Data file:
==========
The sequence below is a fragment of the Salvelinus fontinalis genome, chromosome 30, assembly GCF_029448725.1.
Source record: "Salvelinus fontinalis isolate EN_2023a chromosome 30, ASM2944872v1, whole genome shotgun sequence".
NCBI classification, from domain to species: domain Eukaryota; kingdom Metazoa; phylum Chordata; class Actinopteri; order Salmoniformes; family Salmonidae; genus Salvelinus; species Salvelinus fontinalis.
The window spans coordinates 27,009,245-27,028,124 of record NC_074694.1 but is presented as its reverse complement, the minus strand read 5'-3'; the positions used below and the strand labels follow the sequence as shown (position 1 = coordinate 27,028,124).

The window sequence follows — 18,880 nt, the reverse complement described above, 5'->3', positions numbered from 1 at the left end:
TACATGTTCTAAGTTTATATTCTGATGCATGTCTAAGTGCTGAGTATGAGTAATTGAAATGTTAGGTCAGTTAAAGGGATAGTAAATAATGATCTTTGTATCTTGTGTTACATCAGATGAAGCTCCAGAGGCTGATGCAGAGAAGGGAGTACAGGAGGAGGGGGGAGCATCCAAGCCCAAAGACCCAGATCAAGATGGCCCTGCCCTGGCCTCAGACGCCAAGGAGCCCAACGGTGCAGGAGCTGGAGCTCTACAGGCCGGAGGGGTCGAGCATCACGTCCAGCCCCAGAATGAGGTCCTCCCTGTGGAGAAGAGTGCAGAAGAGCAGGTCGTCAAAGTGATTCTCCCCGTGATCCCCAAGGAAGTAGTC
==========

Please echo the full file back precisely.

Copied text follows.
The sequence below is a fragment of the Salvelinus fontinalis genome, chromosome 30, assembly GCF_029448725.1.
Source record: "Salvelinus fontinalis isolate EN_2023a chromosome 30, ASM2944872v1, whole genome shotgun sequence".
NCBI classification, from domain to species: domain Eukaryota; kingdom Metazoa; phylum Chordata; class Actinopteri; order Salmoniformes; family Salmonidae; genus Salvelinus; species Salvelinus fontinalis.
The window spans coordinates 27,009,245-27,028,124 of record NC_074694.1 but is presented as its reverse complement, the minus strand read 5'-3'; the positions used below and the strand labels follow the sequence as shown (position 1 = coordinate 27,028,124).

The window sequence follows — 18,880 nt, the reverse complement described above, 5'->3', positions numbered from 1 at the left end:
TACATGTTCTAAGTTTATATTCTGATGCATGTCTAAGTGCTGAGTATGAGTAATTGAAATGTTAGGTCAGTTAAAGGGATAGTAAATAATGATCTTTGTATCTTGTGTTACATCAGATGAAGCTCCAGAGGCTGATGCAGAGAAGGGAGTACAGGAGGAGGGGGGAGCATCCAAGCCCAAAGACCCAGATCAAGATGGCCCTGCCCTGGCCTCAGACGCCAAGGAGCCCAACGGTGCAGGAGCTGGAGCTCTACAGGCCGGAGGGGTCGAGCATCACGTCCAGCCCCAGAATGAGGTCCTCCCTGTGGAGAAGAGTGCAGAAGAGCAGGTCGTCAAAGTGATTCTCCCCGTGATCCCCAAGGAAGTAGTC